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Dear mother,

I died

but I didn't go to heaven,

instead I arrived in Bdin*.

The postman

frequently passes by

on his rusty "Ukraine" bicycle**,

thus, contrary to all laws,

you will have news

from me.

To tell you the truth,

I haven't gone very far here either,

since I've never been much good with languages.

I have remained a poet.

But being a poet among the mute

is like being a gravedigger

in the Beyond.

(By the way,

I saw the graves of Levski and Botev***.)

My contemporaries

have long since become classics,

while I'm left munching sunflower seeds

on the edge of the Canon.

Otherwise, I tend the Tsar's sheep,

and thus earn my daily bread.

I have met two kinds of people.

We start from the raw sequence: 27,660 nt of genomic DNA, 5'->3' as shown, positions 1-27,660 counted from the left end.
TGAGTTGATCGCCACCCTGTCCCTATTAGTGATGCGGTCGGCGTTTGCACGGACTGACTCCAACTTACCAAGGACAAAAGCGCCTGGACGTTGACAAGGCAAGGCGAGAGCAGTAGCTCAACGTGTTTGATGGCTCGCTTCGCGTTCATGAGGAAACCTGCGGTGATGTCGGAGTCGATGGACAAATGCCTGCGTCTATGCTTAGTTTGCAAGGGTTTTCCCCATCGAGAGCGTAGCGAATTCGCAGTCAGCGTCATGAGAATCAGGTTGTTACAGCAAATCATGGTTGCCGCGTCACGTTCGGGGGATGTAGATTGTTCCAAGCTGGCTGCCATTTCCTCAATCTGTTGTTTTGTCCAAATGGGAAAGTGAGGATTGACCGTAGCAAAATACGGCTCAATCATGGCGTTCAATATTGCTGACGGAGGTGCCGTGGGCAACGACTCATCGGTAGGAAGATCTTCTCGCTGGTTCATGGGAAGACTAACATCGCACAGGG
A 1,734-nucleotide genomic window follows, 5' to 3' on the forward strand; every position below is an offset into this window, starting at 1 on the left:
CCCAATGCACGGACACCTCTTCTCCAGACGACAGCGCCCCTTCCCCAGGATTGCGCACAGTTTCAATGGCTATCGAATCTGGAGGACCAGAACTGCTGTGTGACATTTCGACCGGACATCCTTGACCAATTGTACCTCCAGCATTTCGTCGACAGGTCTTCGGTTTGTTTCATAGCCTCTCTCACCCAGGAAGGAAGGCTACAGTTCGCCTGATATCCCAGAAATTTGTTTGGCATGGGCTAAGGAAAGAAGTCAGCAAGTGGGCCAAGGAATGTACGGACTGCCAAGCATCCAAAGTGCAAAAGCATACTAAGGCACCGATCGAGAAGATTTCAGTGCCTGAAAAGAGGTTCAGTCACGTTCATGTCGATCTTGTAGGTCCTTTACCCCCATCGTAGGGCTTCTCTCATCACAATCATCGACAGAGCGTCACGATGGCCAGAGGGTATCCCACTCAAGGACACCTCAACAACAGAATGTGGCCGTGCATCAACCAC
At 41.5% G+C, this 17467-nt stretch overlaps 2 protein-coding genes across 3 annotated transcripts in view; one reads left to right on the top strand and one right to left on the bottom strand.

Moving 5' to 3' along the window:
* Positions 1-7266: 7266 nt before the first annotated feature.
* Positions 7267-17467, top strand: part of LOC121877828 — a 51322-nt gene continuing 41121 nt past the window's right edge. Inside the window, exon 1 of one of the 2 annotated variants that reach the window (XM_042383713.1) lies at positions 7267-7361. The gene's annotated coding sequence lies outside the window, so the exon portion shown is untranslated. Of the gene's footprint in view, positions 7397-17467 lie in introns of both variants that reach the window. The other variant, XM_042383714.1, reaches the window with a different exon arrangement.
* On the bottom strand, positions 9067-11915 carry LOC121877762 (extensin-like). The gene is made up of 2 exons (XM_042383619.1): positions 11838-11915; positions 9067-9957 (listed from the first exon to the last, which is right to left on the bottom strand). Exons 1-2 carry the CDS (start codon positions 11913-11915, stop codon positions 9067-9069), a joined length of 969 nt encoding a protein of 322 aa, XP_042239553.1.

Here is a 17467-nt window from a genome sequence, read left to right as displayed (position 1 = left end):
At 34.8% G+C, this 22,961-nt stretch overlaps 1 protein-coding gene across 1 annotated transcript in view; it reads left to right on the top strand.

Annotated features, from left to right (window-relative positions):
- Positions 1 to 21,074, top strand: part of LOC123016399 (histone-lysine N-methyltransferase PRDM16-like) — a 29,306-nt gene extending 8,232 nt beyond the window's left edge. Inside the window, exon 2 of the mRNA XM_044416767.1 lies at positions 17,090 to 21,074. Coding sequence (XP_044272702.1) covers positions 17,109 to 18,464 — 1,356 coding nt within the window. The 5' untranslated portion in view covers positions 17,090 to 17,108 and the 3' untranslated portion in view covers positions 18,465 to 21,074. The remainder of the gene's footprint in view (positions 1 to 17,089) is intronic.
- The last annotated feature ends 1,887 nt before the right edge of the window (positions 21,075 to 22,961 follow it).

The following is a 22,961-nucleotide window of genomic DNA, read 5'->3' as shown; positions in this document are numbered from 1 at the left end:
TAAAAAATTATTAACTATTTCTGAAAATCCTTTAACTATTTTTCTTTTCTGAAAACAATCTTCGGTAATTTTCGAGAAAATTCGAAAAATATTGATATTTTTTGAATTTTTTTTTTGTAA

Some say -

"We'll divert the river here!"

Others say -

"We'll divert the river there!"

My mind was torn,

I sat in the middle.

The water poured

over me.

As before,

I have no companions.


I walk alone on the banks of the river.

I look upstream,

waiting for it to bring

either some chest of drawers,

or some votive candle,

or a nest to build a home in,

or to meet the woman

I love.



* The medieval name of the town Vidin

** A brand of Russian bicycles

*** Vasil Levski, the leader of the national liberation movement in the 19th century, was betrayed and hanged; the location of his grave is unknown.

Hristo Botev, a poet and revolutionary, was killed in battle during the national liberation uprising in 1876; the location of his grave is unknown, as well.


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